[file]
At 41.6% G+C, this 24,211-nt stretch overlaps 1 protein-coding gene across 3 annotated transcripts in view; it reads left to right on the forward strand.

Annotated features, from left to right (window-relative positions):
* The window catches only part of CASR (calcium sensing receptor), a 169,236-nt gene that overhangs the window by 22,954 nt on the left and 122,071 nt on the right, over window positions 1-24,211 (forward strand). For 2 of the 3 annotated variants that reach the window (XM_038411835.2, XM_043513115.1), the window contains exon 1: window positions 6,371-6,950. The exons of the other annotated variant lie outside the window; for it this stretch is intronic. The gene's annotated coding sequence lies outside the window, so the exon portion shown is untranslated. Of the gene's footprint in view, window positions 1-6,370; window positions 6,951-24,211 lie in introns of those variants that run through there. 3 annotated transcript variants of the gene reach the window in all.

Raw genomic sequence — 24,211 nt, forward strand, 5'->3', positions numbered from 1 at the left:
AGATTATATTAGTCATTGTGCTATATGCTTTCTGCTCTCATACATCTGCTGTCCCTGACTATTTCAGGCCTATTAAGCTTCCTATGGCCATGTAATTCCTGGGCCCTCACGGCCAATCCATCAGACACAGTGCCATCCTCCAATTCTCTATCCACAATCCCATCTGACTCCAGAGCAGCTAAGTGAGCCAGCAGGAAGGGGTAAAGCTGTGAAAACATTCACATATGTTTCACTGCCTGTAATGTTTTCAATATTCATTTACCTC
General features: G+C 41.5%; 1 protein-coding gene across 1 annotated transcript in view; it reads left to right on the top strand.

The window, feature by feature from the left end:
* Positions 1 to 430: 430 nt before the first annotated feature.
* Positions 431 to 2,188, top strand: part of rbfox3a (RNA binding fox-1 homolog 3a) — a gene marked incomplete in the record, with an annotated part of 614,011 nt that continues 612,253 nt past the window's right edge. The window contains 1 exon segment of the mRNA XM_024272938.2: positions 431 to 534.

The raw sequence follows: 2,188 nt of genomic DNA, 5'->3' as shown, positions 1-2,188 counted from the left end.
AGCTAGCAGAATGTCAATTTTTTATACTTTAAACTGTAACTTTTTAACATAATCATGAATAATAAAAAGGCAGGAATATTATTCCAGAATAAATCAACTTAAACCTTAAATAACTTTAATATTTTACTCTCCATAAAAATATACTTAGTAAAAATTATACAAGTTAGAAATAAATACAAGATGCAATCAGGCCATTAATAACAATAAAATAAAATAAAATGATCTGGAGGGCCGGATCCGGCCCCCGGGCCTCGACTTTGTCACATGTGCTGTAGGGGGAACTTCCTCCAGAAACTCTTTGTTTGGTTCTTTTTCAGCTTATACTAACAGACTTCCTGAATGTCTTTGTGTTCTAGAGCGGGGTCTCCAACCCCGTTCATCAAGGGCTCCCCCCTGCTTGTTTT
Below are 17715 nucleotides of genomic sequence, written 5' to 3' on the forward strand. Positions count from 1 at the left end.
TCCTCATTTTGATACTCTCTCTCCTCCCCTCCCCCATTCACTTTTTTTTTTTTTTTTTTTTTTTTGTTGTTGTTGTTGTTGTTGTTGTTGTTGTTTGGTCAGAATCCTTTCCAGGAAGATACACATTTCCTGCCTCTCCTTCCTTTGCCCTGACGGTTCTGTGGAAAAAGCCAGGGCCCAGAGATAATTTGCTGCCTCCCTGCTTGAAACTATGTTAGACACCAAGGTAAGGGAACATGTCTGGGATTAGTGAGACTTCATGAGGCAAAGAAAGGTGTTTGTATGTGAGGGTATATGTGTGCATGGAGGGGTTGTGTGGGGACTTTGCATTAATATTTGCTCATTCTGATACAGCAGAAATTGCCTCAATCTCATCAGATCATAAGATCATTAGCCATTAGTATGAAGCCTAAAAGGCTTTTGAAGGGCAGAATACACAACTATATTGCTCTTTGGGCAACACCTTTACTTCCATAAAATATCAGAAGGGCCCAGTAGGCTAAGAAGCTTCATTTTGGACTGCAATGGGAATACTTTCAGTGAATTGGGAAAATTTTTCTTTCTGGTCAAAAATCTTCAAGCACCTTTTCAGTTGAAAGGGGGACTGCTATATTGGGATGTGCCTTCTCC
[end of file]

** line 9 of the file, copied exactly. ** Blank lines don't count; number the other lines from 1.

* Positions 431 to 2,188, top strand: part of rbfox3a (RNA binding fox-1 homolog 3a) — a gene marked incomplete in the record, with an annotated part of 614,011 nt that continues 612,253 nt past the window's right edge. The window contains 1 exon segment of the mRNA XM_024272938.2: positions 431 to 534.